Against all this our peoples have been fighting back.  Through acts of anger and acts of organized resistance. (more…)

Sunday 9 June, 2013.

Today marks our seventh full day here.  For many of our team of people representing different ILPS member organizations and peoples (with representatives from indigenous peoples of the Philippines, Latin America, Switzerland, and others) this is our first experience working directly with the native peoples of this land.  It has been a worthwhile experience.

It’s noon as I write this in my camp notebook.  I’m sitting in the diffused blue light under the tarps tied onto A-frames made of thin pine trees chopped down during our first day.  It is our camp centre and kitchen.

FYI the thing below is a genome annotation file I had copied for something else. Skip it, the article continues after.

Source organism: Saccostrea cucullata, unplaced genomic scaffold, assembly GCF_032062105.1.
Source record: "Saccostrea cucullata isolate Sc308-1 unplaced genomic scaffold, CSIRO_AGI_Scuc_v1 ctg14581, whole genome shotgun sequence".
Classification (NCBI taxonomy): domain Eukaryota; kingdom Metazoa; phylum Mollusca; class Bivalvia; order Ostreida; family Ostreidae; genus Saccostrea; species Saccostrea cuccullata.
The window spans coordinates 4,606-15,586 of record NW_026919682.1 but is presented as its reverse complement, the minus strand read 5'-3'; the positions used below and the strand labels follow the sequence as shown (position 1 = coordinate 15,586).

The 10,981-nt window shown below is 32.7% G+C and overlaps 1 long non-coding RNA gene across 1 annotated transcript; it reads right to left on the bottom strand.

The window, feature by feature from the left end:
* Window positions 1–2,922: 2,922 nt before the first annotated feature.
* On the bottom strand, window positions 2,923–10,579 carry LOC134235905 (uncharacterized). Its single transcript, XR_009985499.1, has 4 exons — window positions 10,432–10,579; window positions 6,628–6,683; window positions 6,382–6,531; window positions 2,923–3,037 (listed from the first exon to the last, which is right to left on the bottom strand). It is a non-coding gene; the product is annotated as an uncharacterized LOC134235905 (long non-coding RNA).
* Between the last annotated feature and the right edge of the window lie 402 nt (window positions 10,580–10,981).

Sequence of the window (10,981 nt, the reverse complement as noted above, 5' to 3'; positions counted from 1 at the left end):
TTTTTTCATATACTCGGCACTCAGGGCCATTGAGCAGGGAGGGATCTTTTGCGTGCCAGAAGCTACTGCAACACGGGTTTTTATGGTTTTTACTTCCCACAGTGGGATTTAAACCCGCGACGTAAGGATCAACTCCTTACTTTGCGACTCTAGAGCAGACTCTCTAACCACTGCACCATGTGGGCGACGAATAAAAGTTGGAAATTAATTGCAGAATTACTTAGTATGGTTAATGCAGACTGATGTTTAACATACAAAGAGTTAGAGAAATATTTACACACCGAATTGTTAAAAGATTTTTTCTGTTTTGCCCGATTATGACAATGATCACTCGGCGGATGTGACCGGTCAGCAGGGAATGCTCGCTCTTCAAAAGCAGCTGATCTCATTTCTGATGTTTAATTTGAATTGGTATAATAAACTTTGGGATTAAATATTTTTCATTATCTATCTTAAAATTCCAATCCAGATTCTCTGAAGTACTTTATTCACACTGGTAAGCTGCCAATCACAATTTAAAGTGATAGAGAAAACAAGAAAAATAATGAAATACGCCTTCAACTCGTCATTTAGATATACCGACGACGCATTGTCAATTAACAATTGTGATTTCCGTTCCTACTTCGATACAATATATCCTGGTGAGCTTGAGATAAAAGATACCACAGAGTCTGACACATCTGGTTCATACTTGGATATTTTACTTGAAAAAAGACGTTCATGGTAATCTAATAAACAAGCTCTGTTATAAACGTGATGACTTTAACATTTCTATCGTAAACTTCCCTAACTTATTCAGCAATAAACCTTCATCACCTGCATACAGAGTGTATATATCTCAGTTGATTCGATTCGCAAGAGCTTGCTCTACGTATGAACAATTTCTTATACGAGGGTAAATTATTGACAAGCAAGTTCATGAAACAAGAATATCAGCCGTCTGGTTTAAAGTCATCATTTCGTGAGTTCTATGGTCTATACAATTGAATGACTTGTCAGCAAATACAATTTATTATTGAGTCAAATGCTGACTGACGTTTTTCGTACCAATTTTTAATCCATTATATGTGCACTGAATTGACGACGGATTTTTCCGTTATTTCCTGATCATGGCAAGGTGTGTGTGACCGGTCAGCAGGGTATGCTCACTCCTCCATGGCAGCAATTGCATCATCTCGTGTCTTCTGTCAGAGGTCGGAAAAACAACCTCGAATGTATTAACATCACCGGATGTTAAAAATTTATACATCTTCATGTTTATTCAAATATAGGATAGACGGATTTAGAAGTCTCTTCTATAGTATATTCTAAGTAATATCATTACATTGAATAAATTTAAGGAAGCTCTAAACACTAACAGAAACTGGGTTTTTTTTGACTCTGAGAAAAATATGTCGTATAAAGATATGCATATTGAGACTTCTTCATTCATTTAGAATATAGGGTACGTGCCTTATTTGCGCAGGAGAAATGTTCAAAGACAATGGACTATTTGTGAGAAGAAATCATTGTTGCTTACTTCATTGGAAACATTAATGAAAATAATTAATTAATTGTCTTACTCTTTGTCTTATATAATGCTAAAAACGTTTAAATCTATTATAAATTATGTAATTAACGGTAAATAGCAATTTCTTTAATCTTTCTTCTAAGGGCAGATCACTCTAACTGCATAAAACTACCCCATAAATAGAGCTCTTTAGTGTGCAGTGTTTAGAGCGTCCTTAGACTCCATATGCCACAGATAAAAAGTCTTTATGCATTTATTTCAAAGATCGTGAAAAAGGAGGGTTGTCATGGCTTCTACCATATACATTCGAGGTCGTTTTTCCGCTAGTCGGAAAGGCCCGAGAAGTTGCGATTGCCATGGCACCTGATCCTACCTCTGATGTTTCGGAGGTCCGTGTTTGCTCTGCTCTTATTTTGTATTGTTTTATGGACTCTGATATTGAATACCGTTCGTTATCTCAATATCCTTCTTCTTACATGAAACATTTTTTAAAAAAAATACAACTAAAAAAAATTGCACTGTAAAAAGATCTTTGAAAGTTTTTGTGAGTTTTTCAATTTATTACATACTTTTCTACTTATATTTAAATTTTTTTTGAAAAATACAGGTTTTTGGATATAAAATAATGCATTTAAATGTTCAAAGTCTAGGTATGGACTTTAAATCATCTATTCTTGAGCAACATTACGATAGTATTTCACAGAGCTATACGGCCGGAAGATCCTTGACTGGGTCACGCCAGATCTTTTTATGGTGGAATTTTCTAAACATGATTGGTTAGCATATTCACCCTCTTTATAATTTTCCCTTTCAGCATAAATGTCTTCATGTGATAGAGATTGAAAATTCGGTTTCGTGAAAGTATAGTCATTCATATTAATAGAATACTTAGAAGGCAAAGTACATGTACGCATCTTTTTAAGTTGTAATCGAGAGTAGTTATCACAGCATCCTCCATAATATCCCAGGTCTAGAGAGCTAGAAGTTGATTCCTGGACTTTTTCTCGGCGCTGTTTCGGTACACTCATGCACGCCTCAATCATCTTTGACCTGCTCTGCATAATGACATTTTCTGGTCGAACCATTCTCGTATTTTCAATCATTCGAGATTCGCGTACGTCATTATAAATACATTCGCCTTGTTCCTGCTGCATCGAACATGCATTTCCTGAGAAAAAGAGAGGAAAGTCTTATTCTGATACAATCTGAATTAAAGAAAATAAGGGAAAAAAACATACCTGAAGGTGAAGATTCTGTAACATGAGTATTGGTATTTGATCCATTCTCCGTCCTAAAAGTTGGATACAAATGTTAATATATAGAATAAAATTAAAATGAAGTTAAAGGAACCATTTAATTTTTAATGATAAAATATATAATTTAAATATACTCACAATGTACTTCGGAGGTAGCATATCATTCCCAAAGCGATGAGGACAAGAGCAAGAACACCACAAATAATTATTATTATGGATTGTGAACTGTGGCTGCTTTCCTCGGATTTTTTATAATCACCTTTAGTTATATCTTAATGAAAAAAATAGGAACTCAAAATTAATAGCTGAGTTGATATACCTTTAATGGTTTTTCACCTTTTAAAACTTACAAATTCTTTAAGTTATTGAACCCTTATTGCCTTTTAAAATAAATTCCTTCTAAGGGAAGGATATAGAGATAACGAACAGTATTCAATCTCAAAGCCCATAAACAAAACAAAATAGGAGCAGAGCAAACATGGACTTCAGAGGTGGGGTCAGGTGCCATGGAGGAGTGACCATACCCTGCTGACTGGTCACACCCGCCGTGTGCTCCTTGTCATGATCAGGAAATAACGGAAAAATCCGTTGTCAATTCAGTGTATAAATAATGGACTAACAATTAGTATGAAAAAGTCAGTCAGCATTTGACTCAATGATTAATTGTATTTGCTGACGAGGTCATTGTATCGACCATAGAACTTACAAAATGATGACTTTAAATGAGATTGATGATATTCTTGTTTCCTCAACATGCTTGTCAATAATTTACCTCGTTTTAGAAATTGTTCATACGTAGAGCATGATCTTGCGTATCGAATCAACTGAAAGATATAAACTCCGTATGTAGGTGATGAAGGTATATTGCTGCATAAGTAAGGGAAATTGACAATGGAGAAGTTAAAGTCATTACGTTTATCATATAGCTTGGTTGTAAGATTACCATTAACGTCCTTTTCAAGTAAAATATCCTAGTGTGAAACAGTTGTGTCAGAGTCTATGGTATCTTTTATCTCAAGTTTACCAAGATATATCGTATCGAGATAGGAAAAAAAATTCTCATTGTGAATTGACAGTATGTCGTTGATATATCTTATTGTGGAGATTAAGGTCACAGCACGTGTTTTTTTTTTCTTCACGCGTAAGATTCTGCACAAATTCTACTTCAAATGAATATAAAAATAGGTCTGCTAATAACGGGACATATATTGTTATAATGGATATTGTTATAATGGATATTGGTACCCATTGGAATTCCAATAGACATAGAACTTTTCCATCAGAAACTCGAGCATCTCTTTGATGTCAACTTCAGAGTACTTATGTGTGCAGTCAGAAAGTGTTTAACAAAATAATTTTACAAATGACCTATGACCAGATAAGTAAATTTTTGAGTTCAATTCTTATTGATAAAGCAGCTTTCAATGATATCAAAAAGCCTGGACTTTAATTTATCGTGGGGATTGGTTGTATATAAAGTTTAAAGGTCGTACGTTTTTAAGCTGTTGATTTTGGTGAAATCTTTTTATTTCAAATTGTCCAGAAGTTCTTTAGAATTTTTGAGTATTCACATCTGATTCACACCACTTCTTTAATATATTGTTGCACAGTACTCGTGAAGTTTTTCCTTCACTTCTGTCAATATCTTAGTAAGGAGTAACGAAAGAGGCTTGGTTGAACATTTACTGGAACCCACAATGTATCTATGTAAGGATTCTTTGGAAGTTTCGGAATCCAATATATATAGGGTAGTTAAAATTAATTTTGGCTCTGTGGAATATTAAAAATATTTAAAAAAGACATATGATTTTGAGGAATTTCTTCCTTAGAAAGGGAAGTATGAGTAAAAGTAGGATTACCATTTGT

Clearing the location of the cabin.  To the left under the blue tarps is the kitchen common area, to the right will be the cabin, this is from earlier in the week. In the photo Sara is clearing away debris.

(more…)

 [The above video is a NEW video that I just posted (3 June)]

This morning Saturday 1 June 2013, I and other from associated ILPS Canada organizations–including an Filipina indigenous woman–will be headed up to northern Ontario (four hours north of Thunder Bay) to work on a grassroots project led by the women of the Ojibway Nation of Saugeen.

She and I will not only be there to help with the project, but also to build bridges between the struggles of the First Nations and the Philippines–especially between our indigenous peoples. (more…)

[*this is a follow up article to “Anti-Racism/Sexism & Individualism” where I liken postmodern politics to a modern form of divide and conquer.]

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A bomb in Boston: